# Definition:Carmichael Number

## Contents

## Definition

An integer $n > 0$ is a **Carmichael number** if and only if:

- $(1): \quad n$ is composite
- $(2): \quad \forall a \in \Z: a \perp n: a^n \equiv a \pmod n$, or, equivalently, that $a^{n - 1} \equiv 1 \pmod n$.

That is, a **Carmichael number** is a composite number $n$ which satisfies $a^n \equiv a \pmod n$ for all integers $a$ which are coprime to it.

## Sequence

The sequence of **Carmichael numbers** begins:

- $561, 1105, 1729, 2465, 2821, 6601, 8911, 10585, 15841, \ldots$

## Examples

### $561$ is a Carmichael Number

- $\forall a \in \Z: a \perp 561: a^{561} \equiv a \pmod {561}$

while $561$ is composite.

### $1105$ is a Carmichael Number

- $\forall a \in \Z: a \perp 1105: a^{1105} \equiv a \pmod {1105}$

while $1105$ is composite.

### $1729$ is a Carmichael Number

- $\forall a \in \Z: a \perp 1729: a^{1729} \equiv a \pmod {1729}$

while $1729$ is composite.

### $2465$ is a Carmichael Number

- $\forall a \in \Z: a \perp 2465: a^{2465} \equiv a \pmod {2465}$

while $2465$ is composite.

### $41 \, 041$ is a Carmichael Number

- $\forall a \in \Z: a \perp 41 \, 041: a^{41 \, 041} \equiv a \pmod {41 \, 041}$

while $41 \, 041$ is composite.

### $294 \, 409$ is a Carmichael Number

- $\forall a \in \Z: a \perp 294 \, 409: a^{294 \, 409} \equiv a \pmod {294 \, 409}$

while $294 \, 409$ is composite.

### $509 \, 033 \, 161$ is a Carmichael Number

- $\forall a \in \Z: a \perp 509 \, 033 \, 161: a^{509 \, 033 \, 161} \equiv a \pmod {509 \, 033 \, 161}$

while $509 \, 033 \, 161$ is composite.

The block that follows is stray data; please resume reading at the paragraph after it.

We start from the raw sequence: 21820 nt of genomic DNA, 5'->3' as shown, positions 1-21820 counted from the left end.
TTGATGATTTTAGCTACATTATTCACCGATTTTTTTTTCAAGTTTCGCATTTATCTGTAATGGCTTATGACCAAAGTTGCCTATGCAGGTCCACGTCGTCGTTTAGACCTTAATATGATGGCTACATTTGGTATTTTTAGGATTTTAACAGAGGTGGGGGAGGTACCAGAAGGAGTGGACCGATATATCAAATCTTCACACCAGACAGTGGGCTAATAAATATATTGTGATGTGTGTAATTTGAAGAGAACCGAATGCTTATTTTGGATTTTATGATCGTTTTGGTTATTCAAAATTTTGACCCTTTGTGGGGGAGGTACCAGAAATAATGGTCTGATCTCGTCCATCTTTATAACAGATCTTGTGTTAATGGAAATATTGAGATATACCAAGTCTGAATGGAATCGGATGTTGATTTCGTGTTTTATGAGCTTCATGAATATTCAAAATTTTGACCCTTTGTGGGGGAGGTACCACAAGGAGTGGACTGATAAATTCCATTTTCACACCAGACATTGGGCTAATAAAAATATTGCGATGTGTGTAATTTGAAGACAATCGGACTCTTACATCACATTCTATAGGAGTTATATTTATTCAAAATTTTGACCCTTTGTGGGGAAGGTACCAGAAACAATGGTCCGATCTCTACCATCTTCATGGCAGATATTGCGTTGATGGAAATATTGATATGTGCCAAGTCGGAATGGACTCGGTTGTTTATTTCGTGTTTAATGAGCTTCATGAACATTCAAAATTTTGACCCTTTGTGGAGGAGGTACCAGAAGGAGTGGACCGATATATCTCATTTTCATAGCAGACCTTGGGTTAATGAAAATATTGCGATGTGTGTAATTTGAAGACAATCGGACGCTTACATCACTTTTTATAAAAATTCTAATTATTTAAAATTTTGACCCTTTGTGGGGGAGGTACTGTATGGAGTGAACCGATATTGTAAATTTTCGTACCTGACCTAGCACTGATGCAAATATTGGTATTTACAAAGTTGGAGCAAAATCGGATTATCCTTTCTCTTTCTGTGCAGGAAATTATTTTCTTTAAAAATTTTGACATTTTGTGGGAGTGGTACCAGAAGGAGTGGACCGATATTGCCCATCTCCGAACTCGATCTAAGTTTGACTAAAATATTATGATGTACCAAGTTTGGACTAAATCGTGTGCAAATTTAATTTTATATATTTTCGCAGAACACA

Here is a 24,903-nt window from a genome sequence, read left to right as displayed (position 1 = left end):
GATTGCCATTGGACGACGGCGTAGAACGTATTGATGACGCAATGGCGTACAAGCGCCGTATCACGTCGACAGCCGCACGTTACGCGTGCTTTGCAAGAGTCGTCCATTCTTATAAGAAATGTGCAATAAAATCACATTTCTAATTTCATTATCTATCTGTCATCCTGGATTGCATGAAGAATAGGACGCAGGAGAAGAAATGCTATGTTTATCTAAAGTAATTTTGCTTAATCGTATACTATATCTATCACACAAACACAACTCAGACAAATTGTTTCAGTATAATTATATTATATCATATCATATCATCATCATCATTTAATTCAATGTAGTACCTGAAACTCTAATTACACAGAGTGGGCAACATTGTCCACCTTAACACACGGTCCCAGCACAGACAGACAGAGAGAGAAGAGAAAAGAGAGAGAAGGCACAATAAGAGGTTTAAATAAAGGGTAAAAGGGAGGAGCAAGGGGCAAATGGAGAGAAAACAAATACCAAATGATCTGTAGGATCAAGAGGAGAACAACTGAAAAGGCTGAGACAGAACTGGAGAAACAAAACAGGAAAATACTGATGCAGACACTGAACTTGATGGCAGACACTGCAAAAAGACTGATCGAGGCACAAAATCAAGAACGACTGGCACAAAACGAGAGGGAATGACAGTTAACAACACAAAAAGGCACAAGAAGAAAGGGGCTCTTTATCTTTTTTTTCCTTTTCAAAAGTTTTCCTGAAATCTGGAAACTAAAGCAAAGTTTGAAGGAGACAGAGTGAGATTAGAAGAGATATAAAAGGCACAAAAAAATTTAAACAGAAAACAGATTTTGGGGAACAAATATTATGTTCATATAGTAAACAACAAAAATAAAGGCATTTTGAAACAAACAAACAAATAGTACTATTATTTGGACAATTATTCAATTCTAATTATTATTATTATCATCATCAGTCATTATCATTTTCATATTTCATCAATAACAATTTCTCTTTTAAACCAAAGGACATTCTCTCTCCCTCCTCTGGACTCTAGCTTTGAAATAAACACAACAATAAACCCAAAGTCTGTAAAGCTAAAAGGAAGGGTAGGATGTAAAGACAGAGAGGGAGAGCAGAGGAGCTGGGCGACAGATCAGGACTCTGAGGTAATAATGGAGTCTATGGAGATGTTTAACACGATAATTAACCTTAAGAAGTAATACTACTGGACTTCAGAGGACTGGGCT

Also:

- $509 \, 033 \, 161 = 1729 \times 294 \, 409$

while both $1729$ and $294 \, 409$ are themselves Carmichael numbers.

## Also defined as

Some sources insist that the definition of a **Carmichael number** presupposes that $n$ is odd, but this follows from Korselt's Theorem so it is not necessary to state this.

## Also known as

A **Carmichael number** is also referred to as a **pseudoprime** (or **Fermat liar**), as it exhibits the same properties as a prime when Fermat's Little Theorem is applied.

Because this property holds for all $a$ coprime to $n$, it is also referred to as an **absolute pseudoprime**.

## Also see

- Results about
**Carmichael numbers**can be found here.

## Source of Name

This entry was named for Robert Daniel Carmichael.

## Historical Note

The first **Carmichael number** ($561$) was found by Robert Daniel Carmichael in $1910$.

## Sources

- 1986: David Wells:
*Curious and Interesting Numbers*... (previous) ... (next): $561$ - 1997: David Wells:
*Curious and Interesting Numbers*(2nd ed.) ... (previous) ... (next): $561$ - 2008: David Nelson:
*The Penguin Dictionary of Mathematics*(4th ed.) ... (previous) ... (next): Entry:**Carmichael numbers**

- Weisstein, Eric W. "Carmichael Number." From
*MathWorld*--A Wolfram Web Resource. http://mathworld.wolfram.com/CarmichaelNumber.html